London cycling up by 25% since pre-Covid


he number of Londoners cycling is almost 25 per cent higher than pre-pandemic levels, according to the latest data.

Transport for London said that roadside counts in inner London between March and mid-June were an average of 24 per cent higher than the same period in 2019. The number of cyclists was 14 per cent higher on weekdays and 82 per cent higher at weekends.

But TfL said more needed to be done to reach the target of 1.3 million bike trips a day by 2024. TfL is to relaunch its cycling strategy to encourage more Londoners to switch to a “car lite” lifestyle. There will also be extra effort made to encourage more women and black and Asian Londoners to cycle.

More than 800,000 journeys a day are made by bike but these groups are seen as key to hitting the target.

Before the pandemic, there were signs that the growth in cycling had reached “market saturation”. But advice to leave public transport for key workers, concerns about Covid and changing work patterns sparked the move to two wheels.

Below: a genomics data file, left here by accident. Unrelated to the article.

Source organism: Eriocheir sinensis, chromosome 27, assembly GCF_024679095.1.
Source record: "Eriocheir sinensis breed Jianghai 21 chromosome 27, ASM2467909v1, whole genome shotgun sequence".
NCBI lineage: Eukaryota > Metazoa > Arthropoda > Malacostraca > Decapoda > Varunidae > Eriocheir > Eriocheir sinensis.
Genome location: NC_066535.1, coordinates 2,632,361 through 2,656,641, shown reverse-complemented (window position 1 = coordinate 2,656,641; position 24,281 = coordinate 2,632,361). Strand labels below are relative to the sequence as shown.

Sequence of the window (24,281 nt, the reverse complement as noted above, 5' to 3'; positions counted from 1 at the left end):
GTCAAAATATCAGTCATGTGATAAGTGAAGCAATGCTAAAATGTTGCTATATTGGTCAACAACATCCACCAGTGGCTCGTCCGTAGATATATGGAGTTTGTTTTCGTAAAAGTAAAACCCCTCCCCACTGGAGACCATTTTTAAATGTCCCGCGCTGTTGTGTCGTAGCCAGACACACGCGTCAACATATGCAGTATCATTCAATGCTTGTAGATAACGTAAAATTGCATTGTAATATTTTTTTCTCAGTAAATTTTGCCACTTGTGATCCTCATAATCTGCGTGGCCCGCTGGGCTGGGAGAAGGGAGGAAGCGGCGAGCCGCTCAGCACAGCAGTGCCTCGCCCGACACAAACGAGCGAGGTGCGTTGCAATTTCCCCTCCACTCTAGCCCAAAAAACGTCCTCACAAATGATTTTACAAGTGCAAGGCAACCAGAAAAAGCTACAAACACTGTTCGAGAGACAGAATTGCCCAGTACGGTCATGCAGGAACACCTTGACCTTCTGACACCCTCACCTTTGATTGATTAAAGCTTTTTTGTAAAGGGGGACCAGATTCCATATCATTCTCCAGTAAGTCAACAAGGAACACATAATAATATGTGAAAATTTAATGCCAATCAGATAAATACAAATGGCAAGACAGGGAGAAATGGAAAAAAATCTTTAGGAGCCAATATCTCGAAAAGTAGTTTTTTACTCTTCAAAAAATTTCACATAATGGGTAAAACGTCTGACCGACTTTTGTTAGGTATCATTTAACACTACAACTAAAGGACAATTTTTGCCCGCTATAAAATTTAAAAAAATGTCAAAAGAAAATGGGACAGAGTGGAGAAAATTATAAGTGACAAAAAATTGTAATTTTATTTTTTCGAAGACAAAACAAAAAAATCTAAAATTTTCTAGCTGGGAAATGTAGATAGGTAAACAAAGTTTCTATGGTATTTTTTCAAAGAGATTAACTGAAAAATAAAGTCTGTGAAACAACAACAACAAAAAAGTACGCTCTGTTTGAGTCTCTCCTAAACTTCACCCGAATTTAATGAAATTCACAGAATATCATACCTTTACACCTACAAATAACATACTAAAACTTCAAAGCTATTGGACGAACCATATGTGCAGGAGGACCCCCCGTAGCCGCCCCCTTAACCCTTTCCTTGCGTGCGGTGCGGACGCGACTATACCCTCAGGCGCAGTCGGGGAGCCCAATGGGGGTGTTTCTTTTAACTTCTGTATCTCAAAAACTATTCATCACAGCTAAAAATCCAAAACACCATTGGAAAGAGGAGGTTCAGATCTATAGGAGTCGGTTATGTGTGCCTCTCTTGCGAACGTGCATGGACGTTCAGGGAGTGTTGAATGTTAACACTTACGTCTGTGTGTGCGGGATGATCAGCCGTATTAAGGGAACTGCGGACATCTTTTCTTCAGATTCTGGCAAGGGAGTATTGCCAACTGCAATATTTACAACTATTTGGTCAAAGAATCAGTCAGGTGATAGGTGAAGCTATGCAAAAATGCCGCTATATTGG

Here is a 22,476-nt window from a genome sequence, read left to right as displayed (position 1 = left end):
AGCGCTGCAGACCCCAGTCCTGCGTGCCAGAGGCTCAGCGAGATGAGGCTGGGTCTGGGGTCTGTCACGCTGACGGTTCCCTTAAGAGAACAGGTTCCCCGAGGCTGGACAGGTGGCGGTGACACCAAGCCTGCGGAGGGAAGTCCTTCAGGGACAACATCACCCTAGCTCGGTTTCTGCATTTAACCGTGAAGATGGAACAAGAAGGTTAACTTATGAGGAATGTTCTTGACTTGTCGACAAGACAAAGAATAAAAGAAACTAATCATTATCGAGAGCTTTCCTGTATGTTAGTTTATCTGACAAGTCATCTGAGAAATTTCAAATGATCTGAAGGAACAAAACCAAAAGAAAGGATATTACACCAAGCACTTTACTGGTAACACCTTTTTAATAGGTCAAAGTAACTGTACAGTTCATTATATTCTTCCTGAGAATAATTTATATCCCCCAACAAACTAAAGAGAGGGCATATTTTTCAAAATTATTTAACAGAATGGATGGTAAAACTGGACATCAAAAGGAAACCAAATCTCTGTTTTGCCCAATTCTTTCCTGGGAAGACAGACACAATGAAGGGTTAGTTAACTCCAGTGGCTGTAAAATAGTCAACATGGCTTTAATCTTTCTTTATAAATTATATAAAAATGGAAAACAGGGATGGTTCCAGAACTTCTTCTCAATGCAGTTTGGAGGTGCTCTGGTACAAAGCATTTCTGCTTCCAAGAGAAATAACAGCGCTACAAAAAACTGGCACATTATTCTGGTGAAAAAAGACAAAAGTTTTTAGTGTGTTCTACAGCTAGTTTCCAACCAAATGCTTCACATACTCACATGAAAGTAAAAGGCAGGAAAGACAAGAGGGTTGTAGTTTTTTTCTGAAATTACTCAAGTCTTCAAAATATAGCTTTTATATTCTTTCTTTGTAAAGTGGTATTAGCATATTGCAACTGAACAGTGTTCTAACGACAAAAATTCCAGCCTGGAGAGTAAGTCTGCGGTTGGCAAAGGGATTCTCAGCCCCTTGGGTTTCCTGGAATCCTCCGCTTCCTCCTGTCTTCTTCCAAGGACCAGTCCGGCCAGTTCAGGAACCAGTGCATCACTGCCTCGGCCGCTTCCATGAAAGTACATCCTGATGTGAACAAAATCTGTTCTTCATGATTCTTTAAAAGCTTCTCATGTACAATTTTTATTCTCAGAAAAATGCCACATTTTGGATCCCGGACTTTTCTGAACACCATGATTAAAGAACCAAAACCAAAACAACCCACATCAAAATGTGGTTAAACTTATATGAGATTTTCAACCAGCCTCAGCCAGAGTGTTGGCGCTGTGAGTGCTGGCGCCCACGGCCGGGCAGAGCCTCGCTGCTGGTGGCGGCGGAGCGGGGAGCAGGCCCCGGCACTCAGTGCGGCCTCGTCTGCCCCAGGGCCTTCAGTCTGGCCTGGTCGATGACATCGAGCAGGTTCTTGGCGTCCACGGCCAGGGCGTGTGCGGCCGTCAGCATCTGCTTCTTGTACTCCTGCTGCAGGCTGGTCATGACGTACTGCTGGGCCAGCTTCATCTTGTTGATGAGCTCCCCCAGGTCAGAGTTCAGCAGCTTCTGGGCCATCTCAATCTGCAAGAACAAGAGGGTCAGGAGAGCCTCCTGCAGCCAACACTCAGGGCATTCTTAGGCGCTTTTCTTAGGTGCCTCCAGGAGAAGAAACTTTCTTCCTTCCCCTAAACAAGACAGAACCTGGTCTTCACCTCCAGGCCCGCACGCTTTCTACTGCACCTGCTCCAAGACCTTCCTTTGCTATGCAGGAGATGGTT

This meant that cycling accounted for 3.1 per cent of all daily trips in London in the first quarter of 2022, up from 2.7 per cent in 2019. TfL said London’s cycle network had grown markedly in the last six years — from 56 miles to 214 miles. Latest additions include a protected lane at Hammersmith roundabout.

She said: “Over the last 20 years journeys having increased by 152 per cent. Cycling was popular in the pandemic but it’s a bit early yet to know whether that trend is going to continue.”

She said the risk of being killed or seriously injured cycling had reduced over the last decade but work was being done to see if that was still the case, after a 15 per cent annual increase in deaths or injuries in 2021.

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